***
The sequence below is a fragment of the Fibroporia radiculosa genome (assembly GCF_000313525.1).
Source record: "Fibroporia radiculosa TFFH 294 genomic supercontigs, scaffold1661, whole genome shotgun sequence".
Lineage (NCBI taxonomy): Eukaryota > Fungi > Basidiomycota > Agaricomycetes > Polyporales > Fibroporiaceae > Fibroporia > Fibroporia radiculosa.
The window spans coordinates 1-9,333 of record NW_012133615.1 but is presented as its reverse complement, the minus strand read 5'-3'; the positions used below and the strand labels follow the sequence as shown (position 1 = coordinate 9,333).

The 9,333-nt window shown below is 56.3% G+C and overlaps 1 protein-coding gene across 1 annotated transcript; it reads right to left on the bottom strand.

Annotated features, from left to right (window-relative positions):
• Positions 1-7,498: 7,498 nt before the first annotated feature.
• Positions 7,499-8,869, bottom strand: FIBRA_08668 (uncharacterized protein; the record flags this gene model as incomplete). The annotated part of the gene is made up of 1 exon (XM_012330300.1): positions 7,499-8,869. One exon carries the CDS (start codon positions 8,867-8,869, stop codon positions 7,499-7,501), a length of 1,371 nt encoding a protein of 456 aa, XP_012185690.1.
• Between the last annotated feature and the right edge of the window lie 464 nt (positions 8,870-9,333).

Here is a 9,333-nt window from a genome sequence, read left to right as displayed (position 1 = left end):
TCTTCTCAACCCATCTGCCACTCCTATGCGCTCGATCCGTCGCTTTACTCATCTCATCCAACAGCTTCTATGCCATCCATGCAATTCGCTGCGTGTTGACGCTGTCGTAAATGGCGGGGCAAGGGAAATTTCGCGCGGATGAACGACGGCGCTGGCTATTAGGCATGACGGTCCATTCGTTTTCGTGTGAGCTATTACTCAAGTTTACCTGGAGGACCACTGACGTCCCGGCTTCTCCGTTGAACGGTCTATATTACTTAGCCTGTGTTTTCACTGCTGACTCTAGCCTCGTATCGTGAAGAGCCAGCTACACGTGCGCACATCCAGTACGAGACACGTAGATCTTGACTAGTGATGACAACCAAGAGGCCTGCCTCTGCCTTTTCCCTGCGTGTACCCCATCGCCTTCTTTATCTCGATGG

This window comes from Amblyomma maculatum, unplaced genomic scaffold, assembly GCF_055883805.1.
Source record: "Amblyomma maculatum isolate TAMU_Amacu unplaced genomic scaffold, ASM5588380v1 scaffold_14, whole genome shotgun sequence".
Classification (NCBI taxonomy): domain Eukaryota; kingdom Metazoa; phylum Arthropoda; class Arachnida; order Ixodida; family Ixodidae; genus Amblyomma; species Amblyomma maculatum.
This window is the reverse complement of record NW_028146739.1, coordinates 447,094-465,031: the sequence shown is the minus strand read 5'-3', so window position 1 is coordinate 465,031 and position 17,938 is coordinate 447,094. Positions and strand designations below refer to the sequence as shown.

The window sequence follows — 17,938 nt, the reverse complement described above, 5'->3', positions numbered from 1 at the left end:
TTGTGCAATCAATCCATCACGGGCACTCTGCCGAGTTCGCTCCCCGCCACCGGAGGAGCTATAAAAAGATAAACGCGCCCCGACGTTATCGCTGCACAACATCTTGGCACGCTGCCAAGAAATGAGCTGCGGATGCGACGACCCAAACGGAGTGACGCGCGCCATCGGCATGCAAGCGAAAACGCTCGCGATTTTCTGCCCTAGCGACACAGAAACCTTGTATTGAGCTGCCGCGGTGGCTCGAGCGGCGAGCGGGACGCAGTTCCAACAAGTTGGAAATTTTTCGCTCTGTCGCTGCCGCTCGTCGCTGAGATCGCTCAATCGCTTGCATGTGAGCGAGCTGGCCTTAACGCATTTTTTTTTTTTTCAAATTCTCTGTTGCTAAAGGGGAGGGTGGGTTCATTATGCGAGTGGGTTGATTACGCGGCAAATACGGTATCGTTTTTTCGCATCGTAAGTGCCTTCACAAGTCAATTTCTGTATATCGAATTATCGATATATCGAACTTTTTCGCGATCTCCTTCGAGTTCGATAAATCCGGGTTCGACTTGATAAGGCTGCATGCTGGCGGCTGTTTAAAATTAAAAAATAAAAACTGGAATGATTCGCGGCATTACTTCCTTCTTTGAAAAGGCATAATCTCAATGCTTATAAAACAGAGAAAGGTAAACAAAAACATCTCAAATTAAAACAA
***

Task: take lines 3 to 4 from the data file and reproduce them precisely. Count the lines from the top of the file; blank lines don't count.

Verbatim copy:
Lineage (NCBI taxonomy): Eukaryota > Fungi > Basidiomycota > Agaricomycetes > Polyporales > Fibroporiaceae > Fibroporia > Fibroporia radiculosa.
The window spans coordinates 1-9,333 of record NW_012133615.1 but is presented as its reverse complement, the minus strand read 5'-3'; the positions used below and the strand labels follow the sequence as shown (position 1 = coordinate 9,333).